The next morning we were arraigned and released. The Tombs just didn’t have the capacity for all of us. Only later did we learn about the police who, after the bust on campus, went on a rampage, chasing down and beating bystanders with their Billy clubs. The bad people, we now understood, wore police uniforms.

I went back to my student life, shaken and sobered, but the University remained in upheaval and the country unsettled for some time to come.

I didn’t stay with Knox and never became another Tanya, though I did participate in a few more protest marches. But after that and for the rest of my life, when I make egg salad sandwiches, I put the hard-boiled eggs in a bowl, chop them with two knives, and remember that night at Columbia.

(This was published in TIMES THEY WERE A’CHANGING: Women Remember the 6os and 70s  (She Writes Press, 2013))

The other side of Scotland


I drove across Scotland, from west to east, and this is what most of the landscape looks like. One town I passed was called Windyraw. (guess why!)



I was going to Delegate Castle, another seat of the Hay family, but this one in eastern Scotland, near Aberdeen. And these Hays were not Covenanters, zealous Protestants, but Catholic (God forbid!) and they supported Queen Mary and the Royalists during the Reformation. So, probably not my ancestors. Even though the photograph of the latest Laird looks a lot like my father. – couldn’t do the tech to put them both here. Anyway, my brother disagrees with that opinion. But Delgatie Castle was charming and quirky, with lots of lovely artwork and historic though cosy rooms. Except for the room Queen Mary slept in that looks more like a tiny stone cell. Well, that was in the 1500s, not so much luxury then.Nancy Delgatie Castle

The ponies were very friendly at Delgatie Castle!

friendly pony

The fairy mound

Downie Hill from field

Downie Hill from the field


Downie Hill closer

Downie Hill from the air


Morag on the Downie Hill

The Downie Hill is 15 minutes from where Morag, my new friend, lives in Nairn, Scotland. Can you see it through the field? No one around here seems to know about it. I talked to the farm family whose land it is on and a horsewoman neighbour named Downie, and they knew this was the Downie Wood, but they hadn’t heard about the hill. In witchcraft history, the Downie Hill is famous, the place where Isobel Gowdie met the fairy queen and the elves, all of whom lived in it.

I went there the other day, walked across the field, and stood in front of the hill, but didn’t try to push through the giant ferns to climb up it. But today Morag talked me into forging through the ferns and bracken, and we did it. We reached the top – also overgrown with ferns, as opposed to the satellite picture on the left that must have been taken in winter. We didn’t see any fairies or elves, but we stood there in silence for a bit and felt the silence and the breeze. Across the fields, in the distance, the sea.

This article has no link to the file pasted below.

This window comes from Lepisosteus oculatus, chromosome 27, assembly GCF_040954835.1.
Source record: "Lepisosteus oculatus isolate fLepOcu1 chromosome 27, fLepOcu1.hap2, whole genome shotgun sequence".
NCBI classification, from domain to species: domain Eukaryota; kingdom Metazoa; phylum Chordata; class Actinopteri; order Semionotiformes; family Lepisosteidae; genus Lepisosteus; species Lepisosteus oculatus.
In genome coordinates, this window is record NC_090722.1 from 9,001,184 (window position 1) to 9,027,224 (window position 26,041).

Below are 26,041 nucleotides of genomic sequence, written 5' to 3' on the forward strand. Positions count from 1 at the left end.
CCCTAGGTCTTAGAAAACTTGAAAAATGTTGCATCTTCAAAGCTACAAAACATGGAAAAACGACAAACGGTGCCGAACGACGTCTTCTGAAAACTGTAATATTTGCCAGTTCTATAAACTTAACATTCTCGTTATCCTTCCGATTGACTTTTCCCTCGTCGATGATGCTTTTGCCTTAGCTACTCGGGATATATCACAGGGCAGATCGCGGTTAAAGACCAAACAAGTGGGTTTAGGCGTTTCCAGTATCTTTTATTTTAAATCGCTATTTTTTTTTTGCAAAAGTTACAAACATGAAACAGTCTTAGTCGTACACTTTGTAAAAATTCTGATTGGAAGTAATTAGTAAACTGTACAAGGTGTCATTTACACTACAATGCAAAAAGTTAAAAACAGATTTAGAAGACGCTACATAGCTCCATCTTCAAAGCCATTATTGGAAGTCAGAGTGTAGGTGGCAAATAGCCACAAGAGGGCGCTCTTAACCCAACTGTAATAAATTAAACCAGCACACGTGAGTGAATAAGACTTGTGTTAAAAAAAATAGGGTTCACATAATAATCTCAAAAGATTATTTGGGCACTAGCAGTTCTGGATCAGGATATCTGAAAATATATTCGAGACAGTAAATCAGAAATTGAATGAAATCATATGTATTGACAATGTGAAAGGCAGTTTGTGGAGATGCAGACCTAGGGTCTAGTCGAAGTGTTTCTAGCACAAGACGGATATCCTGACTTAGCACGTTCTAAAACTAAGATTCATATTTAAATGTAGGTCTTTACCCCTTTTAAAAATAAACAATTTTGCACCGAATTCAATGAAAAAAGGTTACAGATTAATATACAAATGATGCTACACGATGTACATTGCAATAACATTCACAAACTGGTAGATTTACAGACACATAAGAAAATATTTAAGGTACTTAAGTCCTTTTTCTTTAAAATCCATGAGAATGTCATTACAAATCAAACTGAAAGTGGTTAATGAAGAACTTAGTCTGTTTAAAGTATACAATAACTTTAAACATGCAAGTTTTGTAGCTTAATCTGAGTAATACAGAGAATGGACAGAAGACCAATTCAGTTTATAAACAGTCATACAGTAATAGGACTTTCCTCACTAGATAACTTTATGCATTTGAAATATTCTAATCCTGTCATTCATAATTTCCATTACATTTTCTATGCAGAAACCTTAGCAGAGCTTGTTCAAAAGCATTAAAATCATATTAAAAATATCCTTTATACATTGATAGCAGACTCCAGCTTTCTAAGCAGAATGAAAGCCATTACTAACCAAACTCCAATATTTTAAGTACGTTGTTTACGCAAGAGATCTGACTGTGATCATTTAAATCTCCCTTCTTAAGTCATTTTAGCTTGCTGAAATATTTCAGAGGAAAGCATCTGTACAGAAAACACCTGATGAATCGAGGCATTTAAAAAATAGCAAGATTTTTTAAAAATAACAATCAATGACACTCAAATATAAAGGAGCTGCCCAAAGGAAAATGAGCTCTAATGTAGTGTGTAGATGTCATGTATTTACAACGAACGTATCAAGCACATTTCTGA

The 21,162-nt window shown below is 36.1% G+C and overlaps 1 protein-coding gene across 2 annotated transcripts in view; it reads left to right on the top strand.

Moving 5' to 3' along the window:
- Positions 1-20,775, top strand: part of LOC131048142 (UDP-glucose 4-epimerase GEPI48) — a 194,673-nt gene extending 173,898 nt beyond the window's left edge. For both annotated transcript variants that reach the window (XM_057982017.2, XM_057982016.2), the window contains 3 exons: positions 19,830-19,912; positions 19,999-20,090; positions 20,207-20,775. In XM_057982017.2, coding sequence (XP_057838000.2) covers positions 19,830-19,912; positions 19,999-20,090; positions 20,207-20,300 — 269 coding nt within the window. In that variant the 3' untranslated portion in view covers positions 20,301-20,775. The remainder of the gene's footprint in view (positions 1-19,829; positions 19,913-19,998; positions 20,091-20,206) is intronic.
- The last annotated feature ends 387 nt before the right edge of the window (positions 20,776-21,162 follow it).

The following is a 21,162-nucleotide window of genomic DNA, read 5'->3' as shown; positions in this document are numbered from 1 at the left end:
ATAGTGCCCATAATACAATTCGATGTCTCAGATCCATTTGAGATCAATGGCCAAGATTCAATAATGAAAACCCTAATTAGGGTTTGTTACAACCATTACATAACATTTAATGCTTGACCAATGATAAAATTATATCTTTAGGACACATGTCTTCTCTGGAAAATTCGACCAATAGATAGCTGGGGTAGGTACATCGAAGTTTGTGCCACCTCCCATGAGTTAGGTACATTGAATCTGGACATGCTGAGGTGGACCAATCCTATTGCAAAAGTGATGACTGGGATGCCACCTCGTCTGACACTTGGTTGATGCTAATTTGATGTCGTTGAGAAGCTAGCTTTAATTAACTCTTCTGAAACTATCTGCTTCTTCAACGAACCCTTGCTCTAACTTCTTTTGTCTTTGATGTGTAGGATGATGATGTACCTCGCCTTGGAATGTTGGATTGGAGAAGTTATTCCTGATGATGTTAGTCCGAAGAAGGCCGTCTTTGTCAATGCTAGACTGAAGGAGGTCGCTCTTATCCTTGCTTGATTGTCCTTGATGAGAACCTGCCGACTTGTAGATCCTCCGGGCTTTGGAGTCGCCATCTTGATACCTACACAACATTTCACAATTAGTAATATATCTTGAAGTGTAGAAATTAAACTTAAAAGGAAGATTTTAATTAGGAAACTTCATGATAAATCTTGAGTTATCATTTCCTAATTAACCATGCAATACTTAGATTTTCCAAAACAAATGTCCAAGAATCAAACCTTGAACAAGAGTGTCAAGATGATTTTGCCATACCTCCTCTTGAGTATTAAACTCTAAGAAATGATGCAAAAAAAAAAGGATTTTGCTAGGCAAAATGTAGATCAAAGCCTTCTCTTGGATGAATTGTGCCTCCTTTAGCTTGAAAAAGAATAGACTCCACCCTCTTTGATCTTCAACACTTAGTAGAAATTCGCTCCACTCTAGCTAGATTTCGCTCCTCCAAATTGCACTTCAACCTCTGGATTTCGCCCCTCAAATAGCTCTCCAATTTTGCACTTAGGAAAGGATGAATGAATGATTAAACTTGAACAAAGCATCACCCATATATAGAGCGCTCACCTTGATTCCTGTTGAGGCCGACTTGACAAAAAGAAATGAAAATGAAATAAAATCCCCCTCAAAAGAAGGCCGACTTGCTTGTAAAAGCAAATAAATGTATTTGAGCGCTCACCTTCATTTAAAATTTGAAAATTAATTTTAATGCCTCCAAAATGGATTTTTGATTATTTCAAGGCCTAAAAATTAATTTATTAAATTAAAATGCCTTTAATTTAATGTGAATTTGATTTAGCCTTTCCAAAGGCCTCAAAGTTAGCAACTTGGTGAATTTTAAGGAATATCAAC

The Kindness of Strangers at a castle




I drove up the little dirt road, following the signs and with the help of a young woman pushing a baby carriage. “Up there,” she said, “the castle is just behind a new house, a massive, massive house.”

As I pulled up the driveway, an elderly man came up to the car. “Ye’ll be wanting to see the castle?”

“Yes, it is okay?” I said as I realized that this was his private property.

“Aye. And ye’ll be wanting to take photos?” He was smiling, indicating that it was very okay to take photos, and directed me to a spot to park between a few barns and a large house (but not “massive, massive as the young woman had said.)

I stepped through a gate and walked across a grassy slope. A heap of stones, the remnants of a tower and a few walls, the castle looked about the size of our tiny row house in Burlington, Vermont. This was the hereditary home of the Hay family in Morayshire, seat of John Hay, Laird of Park and Lochloy. In the 1600s, with peasant labor, they farmed the thousands of acres around it, land that reached several miles down to the Firth of Moray, an inlet of the North Sea. Standing here, I could see all of that land and all the way to the sea.

I took some pictures and walked back down to the car, where the man was waiting for me. James Campbell, he introduced himself, and invited me in for tea. His wife Doreen came out and we went into the kitchen where she made the tea and laid out a variety of cakes and biscuits. James told me that they had lived in this house that they’d built twenty years ago after living down the hill in their old farmhouse. He’d been a dairy farmer all his life, and when they retired, they built this larger house near the castle with its magnificent view of the land around it.

James and Doreen obviously enjoyed having visitors to the castle that was on their land and told me that many Hay descendants had come to call. “So you’re a Hay, too?”

“Well, very remotely,” I said. “My ancestors in Scotland were named Hay, and probably way back were related to these Hays.”

They were surprised when I said my ancestors had moved to America in the 1700s. I guess that’s unusual, or maybe just more remote than they’d thought. James and Doreen have an archive of books and material about the castle and the Hay family.  They brought out book after book, and soon I was surrounded by a small library of information.